Local leaders are heralding a “comprehensive and ambitious plan” to address homelessness in the county.

On Monday, Multnomah County Chair Jessica Vega Pederson and Portland Mayor Ted Wheeler announced plans to open 1,000 additional shelter beds and provide roughly 2,700 unhoused people—the equivalent of half the current count of those who are unsheltered—with housing or shelter over the next two years. 

The new objectives are part of a Homelessness Response Action Plan that aims to recalibrate current strategies for placing people in shelter and housing. The plan has been in the works for at least six months.

The latest roadmap comes as the county has seen an increase in homelessness over the last decade, and government agencies have struggled with what Mayor Wheeler called “the thorniest social issue local elected officials have ever had to deal with.”

Multnomah County has budgeted $9.3 million for additional shelter beds connected to the plan, and expects to use $18.5 million from a combination of federal funds and Metro Supportive Housing Services bond money. The city of Portland will send roughly $29 million to the county as part of the joint effort.

Multnomah County Chair Jessica Vega Pederson outlines a roadmap to reduce
the county's unsheltered homeless count during a March 11 press briefing.
Vega Pederson and Portland Mayor Ted Wheeler say more collaboration
among government agencies and health care providers is needed. Motoya Nakamura/multnomah county

A joint announcement from the mayor and county chair says the plan addresses racial disparities in homelessness and expands access to “the range of services someone needs to leave homelessness or never have to experience it in the first place.” It also leans on measurable goals and outcomes.

“We are expanding on what’s come before and what’s worked. We are letting go of what hasn’t worked, and we’re moving forward,” Vega Pederson said during a press briefing Monday, noting the region’s response to homelessness has been “scattered across jurisdictions, bureaucracies, and systems.”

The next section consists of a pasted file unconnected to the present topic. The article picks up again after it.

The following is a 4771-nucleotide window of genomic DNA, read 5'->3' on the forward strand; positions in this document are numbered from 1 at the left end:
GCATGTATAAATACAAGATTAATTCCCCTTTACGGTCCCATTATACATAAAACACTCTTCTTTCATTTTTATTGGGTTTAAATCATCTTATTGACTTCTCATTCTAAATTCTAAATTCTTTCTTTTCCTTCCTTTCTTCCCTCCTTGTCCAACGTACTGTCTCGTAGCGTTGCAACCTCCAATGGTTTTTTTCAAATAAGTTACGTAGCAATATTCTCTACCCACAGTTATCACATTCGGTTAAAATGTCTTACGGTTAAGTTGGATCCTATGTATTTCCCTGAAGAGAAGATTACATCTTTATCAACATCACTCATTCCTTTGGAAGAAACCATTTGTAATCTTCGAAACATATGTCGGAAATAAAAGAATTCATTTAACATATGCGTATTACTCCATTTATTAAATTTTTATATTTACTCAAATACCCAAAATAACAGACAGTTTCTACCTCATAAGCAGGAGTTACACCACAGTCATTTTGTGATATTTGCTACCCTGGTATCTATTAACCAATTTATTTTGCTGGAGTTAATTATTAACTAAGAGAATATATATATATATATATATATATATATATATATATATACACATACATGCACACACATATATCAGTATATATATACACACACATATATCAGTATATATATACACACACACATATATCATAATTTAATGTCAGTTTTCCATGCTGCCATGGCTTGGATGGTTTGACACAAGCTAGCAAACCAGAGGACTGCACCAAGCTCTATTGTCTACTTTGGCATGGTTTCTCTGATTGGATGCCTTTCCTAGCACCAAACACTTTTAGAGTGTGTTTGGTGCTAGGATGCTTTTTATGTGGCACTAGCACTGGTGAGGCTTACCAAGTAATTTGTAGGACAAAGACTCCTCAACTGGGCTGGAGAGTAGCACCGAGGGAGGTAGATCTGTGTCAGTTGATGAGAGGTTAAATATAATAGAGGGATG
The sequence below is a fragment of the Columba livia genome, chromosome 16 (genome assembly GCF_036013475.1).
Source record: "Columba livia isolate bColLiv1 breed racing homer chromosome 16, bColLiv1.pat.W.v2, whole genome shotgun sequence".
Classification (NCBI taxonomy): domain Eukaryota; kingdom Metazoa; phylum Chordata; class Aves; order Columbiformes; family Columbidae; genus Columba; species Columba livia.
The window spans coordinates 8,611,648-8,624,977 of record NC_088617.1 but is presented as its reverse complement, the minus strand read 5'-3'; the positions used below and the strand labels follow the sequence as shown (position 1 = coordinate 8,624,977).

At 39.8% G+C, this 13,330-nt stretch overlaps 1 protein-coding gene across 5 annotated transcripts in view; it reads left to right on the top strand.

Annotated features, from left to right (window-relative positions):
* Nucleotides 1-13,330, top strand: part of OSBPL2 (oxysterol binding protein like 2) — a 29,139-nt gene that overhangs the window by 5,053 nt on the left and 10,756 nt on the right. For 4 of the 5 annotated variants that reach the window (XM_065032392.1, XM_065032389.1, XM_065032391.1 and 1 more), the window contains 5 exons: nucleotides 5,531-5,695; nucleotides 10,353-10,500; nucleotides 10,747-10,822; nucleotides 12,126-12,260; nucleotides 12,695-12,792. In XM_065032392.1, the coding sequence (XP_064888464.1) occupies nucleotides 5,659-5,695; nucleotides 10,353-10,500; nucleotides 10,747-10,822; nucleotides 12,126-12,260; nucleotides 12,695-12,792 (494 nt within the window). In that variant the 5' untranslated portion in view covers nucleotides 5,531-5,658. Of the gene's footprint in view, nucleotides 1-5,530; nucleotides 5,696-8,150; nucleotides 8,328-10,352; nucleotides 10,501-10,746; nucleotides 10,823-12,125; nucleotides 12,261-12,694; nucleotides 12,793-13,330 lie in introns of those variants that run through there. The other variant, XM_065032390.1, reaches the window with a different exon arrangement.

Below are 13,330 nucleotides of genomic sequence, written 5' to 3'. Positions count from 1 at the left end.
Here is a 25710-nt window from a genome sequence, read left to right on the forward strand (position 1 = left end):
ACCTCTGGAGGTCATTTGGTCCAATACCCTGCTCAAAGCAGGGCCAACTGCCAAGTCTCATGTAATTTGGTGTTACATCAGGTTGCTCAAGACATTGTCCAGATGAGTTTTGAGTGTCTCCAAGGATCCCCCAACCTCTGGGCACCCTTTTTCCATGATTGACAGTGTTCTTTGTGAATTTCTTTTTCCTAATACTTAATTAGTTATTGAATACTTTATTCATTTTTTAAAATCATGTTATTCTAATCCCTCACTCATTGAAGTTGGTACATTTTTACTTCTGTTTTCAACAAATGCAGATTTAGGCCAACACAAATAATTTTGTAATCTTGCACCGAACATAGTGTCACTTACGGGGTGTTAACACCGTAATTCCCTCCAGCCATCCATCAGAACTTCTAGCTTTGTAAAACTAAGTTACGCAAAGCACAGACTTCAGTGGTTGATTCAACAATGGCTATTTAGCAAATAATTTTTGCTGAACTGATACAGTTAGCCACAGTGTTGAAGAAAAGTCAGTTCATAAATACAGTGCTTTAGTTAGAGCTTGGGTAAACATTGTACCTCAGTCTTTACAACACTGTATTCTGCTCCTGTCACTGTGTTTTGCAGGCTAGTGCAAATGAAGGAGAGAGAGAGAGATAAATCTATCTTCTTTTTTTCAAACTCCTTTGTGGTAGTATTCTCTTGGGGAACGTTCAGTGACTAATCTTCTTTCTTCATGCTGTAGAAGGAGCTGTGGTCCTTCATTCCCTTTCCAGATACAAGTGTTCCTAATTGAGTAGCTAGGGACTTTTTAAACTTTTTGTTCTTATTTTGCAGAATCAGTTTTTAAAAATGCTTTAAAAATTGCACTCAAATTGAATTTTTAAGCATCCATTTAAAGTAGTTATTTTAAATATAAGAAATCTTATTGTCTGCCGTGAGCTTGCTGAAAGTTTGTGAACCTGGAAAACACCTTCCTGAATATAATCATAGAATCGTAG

In January, the county tallied 11,153 people without a home with nearly 5,400 of those people living in tents, vehicles, or other unsheltered circumstances. 

Currently, the city and county coordinate on homelessness via the Joint Office of Homeless Services (JOHS). Both governing agencies say they’ll use a new governance structure, instead of one single downstream department, in an effort to better address the root causes of homelessness. 

“We’re essential, but we’re not the whole plan anymore,” JOHS Director Dan Field said Tuesday, during a joint meeting of Portland City Council and the Multnomah County Board of Commissioners.

Field clarified that JOHS will lead on some aspects of the plan, like housing, shelter development, and rehousing, but they’ll rely on partner agencies for issues like drug treatment or health services.

Mayor Wheeler says the new framework, which contains over 100 action items, will yield more data and transparency around the different systems involved in addressing the homeless crisis. The new framework also calls for a steering and oversight committee, an implementation sub committee, and a community advisory committee to provide feedback on whether the city and county are meeting their goals.

“It emphasizes the coordination and the linking of care systems from shelter and behavioral health beds, to housing and health care investments, ensuring a more complete support network for vulnerable individuals,” Wheeler said Monday. 

Specifically, the Homelessness Response Action Plan aims to:

  • Add 1,000 more shelter beds in Multnomah County and move people out of shelters more quickly 
  • Shelter or house an additional 2,700 people (50 percent of the number of unsheltered people identified by the county’s by-name homeless list) by the end of 2025